The Department of Justice announced Tuesday it has filed a major antitrust lawsuit against Google, accusing the company of a host of anti-competitive practices that it says has allowed the company to unlawfully preserve monopolies through the operations and advertising agreements reached through its web browser.
The long-awaited lawsuit follows a year-long investigation into the tech giant and lays the groundwork for one of the most significant confrontations between the U.S. government and a web company in decades.
The states of Arkansas, Florida, Georgia, Indiana, Kentucky, Louisiana, Mississippi, Missouri, Montana, South Carolina and Texas all joined as plaintiffs in the suit, according to the docket in D.C. district court.
The Wall Street Journal first reported news of the lawsuit, prior to a press briefing with senior department officials.
"As the antitrust complaint filed today explains, [Google] has maintained its monopoly power through exclusionary practices that are harmful to competition," deputy attorney general Jeffrey Rosen said.
Among the accusations against Google in the lawsuit is that it unlawfully pays phone carriers and other web browsers, like Apple's Safari, billions of dollars each year from its search advertising revenues in order to be the preset default search engine on those platforms, according to associate deputy attorney general and senior advisor for technology industries Ryan Shores.
Shores said as a result of its anticompetitive practices Google currently maintains search distribution channels accounting for roughly 80% of general search queries in the U.S.
"Ultimately, it is consumers and advertisers who suffer from less choice, less innovation and less competitive advertising prices," Shores said. "New models for search are emerging but if they have any chance to challenge Google they must have an effective way to distribute their product, so they can build a user base."
In a statement Tuesday, Google described DOJ's lawsuit as "deeply flawed" that "would do nothing to help consumers."
"People use Google because they choose to, not because they're forced to, or because they can't find alternatives," said Kent Walker, Google's Senior VP of Global Affairs and Chief Legal Officer. "The Department's complaint relies on dubious antitrust arguments to criticize our efforts to make Google Search easily available to people."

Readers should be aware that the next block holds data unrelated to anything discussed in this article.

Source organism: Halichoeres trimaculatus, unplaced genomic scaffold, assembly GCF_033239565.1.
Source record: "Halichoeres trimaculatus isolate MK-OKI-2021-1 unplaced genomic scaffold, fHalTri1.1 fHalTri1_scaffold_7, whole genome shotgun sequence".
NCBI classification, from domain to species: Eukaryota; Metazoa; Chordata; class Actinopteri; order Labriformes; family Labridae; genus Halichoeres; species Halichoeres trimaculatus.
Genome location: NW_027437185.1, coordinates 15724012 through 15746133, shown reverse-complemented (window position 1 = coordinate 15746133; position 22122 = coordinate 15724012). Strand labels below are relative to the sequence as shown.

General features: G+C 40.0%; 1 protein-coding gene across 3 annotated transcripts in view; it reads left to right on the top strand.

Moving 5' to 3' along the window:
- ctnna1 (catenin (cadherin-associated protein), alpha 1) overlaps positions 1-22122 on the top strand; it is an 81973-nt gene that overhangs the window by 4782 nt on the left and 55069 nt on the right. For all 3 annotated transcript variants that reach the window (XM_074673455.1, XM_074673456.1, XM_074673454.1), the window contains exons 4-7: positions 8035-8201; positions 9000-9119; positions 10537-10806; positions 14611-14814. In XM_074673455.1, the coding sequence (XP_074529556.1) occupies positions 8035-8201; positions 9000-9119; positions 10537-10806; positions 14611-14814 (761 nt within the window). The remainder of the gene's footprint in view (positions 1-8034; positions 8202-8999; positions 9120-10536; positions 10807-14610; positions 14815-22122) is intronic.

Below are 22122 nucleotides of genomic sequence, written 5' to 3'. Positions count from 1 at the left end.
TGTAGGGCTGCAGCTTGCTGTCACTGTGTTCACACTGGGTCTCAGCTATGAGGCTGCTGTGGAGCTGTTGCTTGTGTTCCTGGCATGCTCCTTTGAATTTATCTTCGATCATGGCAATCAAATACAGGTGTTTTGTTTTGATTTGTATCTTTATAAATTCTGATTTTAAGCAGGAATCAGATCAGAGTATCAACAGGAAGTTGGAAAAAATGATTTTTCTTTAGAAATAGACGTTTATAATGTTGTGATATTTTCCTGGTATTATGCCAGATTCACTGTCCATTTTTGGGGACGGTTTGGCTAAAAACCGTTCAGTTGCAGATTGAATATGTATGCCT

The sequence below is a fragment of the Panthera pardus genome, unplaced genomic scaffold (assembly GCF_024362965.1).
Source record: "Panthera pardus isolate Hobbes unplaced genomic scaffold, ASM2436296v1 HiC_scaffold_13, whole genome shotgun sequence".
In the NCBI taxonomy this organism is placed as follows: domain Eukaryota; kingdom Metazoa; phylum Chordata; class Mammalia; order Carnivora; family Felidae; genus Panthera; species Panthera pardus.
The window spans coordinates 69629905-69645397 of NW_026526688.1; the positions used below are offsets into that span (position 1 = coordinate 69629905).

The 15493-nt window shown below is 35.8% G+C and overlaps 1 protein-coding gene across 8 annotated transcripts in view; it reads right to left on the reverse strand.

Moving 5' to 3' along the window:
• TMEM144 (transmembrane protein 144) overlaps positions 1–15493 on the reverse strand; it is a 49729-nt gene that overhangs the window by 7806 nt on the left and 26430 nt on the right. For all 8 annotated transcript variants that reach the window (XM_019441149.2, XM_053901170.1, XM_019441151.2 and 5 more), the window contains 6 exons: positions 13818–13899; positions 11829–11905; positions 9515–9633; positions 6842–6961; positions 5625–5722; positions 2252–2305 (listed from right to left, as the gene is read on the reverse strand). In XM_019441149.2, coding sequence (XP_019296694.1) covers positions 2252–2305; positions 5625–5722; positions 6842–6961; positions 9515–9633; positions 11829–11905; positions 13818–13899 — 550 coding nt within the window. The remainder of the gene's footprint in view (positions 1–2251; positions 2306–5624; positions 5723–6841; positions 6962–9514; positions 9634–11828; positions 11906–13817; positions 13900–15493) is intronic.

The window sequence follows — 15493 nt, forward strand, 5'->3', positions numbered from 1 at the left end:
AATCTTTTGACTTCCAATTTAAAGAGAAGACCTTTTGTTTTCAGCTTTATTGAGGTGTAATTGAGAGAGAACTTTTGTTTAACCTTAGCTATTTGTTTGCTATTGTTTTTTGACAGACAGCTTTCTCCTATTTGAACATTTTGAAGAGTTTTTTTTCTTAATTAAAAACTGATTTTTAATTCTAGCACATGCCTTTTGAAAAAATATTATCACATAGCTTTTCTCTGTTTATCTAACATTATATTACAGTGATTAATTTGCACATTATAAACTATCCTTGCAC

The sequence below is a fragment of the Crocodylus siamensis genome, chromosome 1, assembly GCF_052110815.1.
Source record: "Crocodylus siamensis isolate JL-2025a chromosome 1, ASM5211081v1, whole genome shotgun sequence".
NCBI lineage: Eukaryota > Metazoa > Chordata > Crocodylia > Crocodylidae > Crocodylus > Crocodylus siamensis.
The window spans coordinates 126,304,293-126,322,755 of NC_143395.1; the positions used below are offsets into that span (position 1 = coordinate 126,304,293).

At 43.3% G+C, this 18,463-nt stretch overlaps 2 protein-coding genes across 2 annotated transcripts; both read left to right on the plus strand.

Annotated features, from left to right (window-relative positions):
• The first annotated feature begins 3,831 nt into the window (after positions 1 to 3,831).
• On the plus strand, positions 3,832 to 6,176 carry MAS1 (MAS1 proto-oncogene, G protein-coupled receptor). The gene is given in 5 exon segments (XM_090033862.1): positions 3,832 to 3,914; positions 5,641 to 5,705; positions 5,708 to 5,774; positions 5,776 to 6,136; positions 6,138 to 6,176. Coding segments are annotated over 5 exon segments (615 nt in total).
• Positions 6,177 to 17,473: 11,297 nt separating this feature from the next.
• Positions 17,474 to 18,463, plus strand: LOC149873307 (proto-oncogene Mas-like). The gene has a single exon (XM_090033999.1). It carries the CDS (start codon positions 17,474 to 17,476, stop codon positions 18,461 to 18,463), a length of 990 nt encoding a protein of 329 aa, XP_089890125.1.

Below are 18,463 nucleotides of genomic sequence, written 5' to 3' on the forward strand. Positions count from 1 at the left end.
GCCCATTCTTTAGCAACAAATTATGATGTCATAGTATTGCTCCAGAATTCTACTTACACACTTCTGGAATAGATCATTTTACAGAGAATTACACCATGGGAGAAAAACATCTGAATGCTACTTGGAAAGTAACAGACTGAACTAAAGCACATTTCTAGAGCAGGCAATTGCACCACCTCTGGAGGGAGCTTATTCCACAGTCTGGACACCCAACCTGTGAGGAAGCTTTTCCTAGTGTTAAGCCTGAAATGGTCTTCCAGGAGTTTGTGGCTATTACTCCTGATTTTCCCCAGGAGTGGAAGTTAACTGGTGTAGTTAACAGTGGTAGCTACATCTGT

Rosen disputed the idea that the lawsuit was in anyway rushed and brushed off the fact that many states previously in talks with DOJ declined to sign on as plaintiffs.
"I think it'd be fair to say from our coordination with states that we've seen general support as to the issues that are in play," Rosen said. "There have been some states that chose not to join this complaint in some states that are choosing to proceed on their own path but not out of a lack of support for what the concerns are."
In a separate paper statement, Attorney General William Barr praised the suit as a "monumental case" and previewed potential future action by the Justice Department against tech companies as a result of its still ongoing review into their alleged anti-competitive practices to maintain control of the market.
"This is an important milestone, but not the end of our review of marketleading online platforms," Barr said. "The Department will continue to vigorously investigate and enforcethe antitrust laws where appropriate to protect and promote competition in the digital economy for the benefit of the American consumer."
This report was featured in the Wednesday, Oct. 21, 2020, episode of “Start Here,” ABC News’ daily news podcast.
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